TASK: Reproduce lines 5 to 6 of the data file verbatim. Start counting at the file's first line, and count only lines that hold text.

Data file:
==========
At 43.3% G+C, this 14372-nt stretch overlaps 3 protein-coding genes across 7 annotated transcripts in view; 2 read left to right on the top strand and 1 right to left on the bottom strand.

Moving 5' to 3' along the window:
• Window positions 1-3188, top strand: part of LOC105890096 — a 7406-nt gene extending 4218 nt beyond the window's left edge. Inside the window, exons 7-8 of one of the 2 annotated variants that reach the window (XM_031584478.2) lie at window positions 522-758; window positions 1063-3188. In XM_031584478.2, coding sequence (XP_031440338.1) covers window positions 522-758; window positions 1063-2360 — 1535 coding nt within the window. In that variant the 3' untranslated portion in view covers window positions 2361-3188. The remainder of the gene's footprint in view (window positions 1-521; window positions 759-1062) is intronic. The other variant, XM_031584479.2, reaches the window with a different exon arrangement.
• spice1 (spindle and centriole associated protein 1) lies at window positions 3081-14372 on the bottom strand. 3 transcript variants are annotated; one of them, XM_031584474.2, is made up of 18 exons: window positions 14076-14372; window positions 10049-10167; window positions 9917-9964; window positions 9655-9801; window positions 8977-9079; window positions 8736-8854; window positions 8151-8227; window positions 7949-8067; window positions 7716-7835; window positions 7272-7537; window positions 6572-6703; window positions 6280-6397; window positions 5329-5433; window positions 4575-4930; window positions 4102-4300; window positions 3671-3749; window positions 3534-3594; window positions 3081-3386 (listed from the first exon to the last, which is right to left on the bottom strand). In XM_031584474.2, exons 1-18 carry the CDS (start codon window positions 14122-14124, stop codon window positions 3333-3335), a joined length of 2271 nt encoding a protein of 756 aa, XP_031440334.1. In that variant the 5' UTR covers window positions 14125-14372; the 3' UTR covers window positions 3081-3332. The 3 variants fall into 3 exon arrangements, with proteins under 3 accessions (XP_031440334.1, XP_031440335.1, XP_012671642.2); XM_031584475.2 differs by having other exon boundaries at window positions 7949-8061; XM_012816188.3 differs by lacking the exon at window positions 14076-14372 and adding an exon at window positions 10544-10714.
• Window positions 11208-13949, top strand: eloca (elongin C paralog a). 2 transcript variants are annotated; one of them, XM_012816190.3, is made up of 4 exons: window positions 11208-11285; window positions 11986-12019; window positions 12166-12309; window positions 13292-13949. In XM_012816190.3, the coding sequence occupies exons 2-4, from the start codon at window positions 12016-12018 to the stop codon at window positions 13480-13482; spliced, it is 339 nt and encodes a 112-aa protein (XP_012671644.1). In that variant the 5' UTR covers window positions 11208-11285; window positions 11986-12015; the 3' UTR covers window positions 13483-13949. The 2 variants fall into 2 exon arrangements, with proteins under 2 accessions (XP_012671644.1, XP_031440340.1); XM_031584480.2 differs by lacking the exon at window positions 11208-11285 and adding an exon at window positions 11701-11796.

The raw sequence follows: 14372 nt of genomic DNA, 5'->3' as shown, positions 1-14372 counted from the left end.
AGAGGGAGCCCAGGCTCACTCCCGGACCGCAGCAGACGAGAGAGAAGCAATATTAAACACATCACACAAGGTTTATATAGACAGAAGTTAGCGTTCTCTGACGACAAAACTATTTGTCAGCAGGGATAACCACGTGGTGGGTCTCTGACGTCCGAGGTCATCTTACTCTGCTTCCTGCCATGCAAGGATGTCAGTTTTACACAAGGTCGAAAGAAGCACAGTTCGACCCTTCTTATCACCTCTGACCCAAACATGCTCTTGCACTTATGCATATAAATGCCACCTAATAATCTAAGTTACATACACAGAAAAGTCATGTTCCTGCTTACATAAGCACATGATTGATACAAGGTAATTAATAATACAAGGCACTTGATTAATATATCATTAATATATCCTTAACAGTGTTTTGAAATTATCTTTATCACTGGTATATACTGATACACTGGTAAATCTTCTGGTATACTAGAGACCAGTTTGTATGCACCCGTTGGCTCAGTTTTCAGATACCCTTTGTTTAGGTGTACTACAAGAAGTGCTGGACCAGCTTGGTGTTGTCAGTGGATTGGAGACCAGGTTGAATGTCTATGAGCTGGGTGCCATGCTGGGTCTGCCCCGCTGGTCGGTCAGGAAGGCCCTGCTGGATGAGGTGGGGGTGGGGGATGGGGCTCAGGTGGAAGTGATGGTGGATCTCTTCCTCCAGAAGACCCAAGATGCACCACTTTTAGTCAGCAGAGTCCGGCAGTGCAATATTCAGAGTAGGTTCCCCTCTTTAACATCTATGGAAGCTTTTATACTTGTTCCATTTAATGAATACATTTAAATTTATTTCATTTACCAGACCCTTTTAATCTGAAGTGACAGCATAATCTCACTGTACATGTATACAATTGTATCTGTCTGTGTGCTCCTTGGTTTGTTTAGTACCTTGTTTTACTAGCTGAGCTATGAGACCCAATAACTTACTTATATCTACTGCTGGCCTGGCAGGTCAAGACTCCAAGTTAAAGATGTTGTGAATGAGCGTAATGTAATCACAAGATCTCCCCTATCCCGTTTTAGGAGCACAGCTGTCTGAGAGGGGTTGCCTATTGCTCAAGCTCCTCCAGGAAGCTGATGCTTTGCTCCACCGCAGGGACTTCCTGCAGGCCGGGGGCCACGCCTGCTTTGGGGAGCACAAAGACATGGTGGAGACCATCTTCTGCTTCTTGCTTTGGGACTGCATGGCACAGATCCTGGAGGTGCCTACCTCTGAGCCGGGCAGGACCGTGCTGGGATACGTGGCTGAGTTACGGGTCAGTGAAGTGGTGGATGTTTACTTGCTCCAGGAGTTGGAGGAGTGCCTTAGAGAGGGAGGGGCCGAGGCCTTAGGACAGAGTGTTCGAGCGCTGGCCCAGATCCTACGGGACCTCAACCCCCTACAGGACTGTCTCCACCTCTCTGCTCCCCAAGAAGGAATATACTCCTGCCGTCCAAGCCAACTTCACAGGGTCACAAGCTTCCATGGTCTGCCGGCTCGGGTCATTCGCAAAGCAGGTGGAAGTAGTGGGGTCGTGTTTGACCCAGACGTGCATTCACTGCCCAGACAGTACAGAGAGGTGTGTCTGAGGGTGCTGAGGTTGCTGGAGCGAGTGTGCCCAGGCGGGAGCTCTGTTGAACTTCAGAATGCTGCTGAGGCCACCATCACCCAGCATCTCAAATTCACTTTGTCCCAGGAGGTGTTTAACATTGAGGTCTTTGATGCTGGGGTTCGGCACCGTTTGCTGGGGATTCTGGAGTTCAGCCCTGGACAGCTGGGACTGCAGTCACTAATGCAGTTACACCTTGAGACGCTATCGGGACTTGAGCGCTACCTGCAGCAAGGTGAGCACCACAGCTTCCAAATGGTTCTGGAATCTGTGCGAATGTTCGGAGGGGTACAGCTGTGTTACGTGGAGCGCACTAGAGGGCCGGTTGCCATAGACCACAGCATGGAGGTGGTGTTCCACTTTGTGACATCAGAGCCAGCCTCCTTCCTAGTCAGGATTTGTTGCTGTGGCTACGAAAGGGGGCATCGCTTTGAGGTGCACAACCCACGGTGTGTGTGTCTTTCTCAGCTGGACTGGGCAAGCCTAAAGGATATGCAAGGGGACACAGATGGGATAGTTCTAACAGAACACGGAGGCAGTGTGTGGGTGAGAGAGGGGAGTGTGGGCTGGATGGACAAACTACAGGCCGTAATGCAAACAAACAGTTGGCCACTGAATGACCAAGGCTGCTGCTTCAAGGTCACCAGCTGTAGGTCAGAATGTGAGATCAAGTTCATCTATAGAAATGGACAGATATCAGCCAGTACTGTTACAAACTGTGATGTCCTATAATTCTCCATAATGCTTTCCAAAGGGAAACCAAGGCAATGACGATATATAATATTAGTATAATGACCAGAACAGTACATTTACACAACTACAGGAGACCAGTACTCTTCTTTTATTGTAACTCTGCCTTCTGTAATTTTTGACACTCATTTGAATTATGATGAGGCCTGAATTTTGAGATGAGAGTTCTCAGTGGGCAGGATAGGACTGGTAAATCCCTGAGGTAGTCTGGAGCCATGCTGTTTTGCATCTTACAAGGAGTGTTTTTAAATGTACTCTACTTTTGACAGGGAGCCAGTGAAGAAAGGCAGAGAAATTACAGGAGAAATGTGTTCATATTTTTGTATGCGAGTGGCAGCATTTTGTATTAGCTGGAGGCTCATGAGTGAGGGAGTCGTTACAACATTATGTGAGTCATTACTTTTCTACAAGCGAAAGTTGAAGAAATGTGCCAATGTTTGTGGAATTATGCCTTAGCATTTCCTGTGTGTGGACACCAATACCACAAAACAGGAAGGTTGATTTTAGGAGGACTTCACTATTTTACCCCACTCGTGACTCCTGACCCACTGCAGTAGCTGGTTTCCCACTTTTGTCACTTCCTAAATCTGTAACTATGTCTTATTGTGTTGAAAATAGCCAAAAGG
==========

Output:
• Window positions 11208-13949, top strand: eloca (elongin C paralog a). 2 transcript variants are annotated; one of them, XM_012816190.3, is made up of 4 exons: window positions 11208-11285; window positions 11986-12019; window positions 12166-12309; window positions 13292-13949. In XM_012816190.3, the coding sequence occupies exons 2-4, from the start codon at window positions 12016-12018 to the stop codon at window positions 13480-13482; spliced, it is 339 nt and encodes a 112-aa protein (XP_012671644.1). In that variant the 5' UTR covers window positions 11208-11285; window positions 11986-12015; the 3' UTR covers window positions 13483-13949. The 2 variants fall into 2 exon arrangements, with proteins under 2 accessions (XP_012671644.1, XP_031440340.1); XM_031584480.2 differs by lacking the exon at window positions 11208-11285 and adding an exon at window positions 11701-11796.

The raw sequence follows: 14372 nt of genomic DNA, 5'->3' as shown, positions 1-14372 counted from the left end.